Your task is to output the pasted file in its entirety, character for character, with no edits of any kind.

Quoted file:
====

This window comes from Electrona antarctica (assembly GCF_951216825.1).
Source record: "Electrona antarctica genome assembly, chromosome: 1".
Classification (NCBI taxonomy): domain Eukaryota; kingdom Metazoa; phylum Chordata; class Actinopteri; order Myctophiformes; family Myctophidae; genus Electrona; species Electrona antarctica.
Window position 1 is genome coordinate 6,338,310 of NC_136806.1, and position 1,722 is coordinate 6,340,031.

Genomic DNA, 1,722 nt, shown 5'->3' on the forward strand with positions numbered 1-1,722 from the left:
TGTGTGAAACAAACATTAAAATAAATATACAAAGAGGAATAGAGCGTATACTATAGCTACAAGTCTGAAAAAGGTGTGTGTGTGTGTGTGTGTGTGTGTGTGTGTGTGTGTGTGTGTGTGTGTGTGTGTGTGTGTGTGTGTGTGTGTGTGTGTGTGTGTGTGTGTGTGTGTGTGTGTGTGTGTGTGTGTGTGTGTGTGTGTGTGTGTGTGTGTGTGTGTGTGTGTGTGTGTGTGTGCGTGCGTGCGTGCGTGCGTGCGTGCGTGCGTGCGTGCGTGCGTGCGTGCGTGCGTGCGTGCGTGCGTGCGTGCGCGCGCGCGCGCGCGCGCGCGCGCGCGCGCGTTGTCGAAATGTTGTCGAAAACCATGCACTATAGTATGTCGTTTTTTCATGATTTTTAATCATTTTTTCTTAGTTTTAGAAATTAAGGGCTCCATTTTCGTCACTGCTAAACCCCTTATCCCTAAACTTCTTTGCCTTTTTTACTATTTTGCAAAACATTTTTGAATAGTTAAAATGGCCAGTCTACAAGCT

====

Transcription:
This window comes from Electrona antarctica (assembly GCF_951216825.1).
Source record: "Electrona antarctica genome assembly, chromosome: 1".
Classification (NCBI taxonomy): domain Eukaryota; kingdom Metazoa; phylum Chordata; class Actinopteri; order Myctophiformes; family Myctophidae; genus Electrona; species Electrona antarctica.
Window position 1 is genome coordinate 6,338,310 of NC_136806.1, and position 1,722 is coordinate 6,340,031.

Genomic DNA, 1,722 nt, shown 5'->3' on the forward strand with positions numbered 1-1,722 from the left:
TGTGTGAAACAAACATTAAAATAAATATACAAAGAGGAATAGAGCGTATACTATAGCTACAAGTCTGAAAAAGGTGTGTGTGTGTGTGTGTGTGTGTGTGTGTGTGTGTGTGTGTGTGTGTGTGTGTGTGTGTGTGTGTGTGTGTGTGTGTGTGTGTGTGTGTGTGTGTGTGTGTGTGTGTGTGTGTGTGTGTGTGTGTGTGTGTGTGTGTGTGTGTGTGTGTGTGTGTGTGTGTGCGTGCGTGCGTGCGTGCGTGCGTGCGTGCGTGCGTGCGTGCGTGCGTGCGTGCGTGCGTGCGTGCGTGCGTGCGCGCGCGCGCGCGCGCGCGCGCGCGCGCGCGTTGTCGAAATGTTGTCGAAAACCATGCACTATAGTATGTCGTTTTTTCATGATTTTTAATCATTTTTTCTTAGTTTTAGAAATTAAGGGCTCCATTTTCGTCACTGCTAAACCCCTTATCCCTAAACTTCTTTGCCTTTTTTACTATTTTGCAAAACATTTTTGAATAGTTAAAATGGCCAGTCTACAAGCT